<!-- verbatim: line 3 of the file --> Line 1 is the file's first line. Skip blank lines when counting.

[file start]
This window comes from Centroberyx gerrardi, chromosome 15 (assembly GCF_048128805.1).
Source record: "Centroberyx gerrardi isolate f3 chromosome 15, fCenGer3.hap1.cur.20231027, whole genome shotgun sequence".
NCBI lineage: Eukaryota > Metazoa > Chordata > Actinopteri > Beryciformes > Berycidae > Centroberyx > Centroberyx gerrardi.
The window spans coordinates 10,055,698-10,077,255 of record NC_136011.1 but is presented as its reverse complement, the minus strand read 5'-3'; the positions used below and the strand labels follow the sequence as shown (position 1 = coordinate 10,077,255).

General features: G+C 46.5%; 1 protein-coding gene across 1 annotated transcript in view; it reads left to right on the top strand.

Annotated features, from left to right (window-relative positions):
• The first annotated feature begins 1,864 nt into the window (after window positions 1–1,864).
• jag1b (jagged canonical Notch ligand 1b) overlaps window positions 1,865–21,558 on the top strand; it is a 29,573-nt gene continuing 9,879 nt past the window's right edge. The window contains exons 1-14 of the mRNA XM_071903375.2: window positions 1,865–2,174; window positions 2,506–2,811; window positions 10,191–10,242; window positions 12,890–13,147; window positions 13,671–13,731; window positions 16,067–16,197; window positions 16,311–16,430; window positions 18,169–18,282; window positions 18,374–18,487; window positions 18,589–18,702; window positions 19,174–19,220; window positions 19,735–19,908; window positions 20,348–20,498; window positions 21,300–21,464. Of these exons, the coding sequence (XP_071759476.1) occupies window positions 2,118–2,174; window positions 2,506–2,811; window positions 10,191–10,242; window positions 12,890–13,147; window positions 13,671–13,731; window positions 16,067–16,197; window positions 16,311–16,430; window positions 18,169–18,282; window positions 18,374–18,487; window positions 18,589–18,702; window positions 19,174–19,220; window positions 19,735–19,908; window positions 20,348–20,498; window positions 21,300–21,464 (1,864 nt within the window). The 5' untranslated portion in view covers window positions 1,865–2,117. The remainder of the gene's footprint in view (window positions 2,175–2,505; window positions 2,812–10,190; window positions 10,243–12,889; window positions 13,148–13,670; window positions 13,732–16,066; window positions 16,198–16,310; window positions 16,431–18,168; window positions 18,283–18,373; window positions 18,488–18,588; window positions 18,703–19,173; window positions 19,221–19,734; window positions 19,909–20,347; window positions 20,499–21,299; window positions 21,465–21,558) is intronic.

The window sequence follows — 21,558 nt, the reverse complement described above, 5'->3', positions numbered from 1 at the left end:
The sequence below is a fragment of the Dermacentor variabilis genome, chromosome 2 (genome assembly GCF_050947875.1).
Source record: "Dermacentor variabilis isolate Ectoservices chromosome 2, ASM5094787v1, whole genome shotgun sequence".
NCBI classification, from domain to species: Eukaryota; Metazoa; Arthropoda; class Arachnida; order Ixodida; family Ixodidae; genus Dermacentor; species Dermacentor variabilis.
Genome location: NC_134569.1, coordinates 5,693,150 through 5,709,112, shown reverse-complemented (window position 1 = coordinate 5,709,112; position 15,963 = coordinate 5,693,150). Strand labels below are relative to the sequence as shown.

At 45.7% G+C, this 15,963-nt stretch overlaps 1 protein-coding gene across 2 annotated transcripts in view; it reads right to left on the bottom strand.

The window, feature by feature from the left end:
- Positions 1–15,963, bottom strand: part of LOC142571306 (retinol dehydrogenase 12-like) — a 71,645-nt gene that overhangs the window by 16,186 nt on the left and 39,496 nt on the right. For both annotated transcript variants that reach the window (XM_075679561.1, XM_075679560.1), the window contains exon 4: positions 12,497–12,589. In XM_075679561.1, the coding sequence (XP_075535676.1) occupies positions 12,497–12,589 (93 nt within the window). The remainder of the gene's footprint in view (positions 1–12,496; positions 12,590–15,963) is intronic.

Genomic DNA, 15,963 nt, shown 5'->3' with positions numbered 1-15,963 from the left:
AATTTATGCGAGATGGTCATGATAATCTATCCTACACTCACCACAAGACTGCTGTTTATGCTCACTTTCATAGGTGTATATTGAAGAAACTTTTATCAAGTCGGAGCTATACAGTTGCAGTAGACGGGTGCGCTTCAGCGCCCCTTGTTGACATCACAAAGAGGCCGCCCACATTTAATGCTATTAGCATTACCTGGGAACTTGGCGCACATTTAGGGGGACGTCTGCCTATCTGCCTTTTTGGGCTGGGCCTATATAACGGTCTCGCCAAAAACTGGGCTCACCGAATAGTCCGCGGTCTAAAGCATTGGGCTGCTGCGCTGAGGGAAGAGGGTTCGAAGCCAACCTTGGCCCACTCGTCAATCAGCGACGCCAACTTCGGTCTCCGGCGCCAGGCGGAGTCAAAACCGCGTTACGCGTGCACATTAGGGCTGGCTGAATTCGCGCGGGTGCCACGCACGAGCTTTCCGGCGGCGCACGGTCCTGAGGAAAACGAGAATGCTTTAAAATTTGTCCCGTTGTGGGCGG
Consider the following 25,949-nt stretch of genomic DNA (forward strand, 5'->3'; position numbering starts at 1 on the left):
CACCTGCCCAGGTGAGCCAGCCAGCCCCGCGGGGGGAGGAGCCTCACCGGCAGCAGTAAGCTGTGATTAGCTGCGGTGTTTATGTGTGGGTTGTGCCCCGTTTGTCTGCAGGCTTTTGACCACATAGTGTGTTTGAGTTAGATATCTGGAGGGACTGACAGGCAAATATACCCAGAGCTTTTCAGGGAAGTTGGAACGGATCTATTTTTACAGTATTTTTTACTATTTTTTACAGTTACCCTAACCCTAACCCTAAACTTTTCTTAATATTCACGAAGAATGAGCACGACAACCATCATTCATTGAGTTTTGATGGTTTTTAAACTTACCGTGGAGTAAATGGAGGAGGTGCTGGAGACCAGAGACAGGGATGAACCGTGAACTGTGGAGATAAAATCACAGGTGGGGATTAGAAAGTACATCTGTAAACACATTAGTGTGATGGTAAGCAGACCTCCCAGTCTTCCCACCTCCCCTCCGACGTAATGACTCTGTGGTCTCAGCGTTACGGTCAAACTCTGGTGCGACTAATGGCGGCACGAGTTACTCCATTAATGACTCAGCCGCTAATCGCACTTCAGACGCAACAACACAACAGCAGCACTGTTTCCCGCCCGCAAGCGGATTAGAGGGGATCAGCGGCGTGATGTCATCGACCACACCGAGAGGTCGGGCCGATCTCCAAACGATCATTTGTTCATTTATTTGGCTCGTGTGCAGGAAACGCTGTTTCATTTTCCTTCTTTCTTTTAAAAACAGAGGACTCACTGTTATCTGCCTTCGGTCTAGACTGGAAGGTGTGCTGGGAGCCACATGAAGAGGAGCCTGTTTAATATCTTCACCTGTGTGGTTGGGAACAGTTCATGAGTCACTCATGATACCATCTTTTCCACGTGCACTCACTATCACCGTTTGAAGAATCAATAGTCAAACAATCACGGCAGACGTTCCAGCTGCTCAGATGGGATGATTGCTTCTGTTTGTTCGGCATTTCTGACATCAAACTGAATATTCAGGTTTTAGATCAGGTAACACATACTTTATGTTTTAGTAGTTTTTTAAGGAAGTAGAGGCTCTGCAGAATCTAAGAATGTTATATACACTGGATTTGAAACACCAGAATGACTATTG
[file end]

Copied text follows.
NCBI lineage: Eukaryota > Metazoa > Chordata > Actinopteri > Beryciformes > Berycidae > Centroberyx > Centroberyx gerrardi.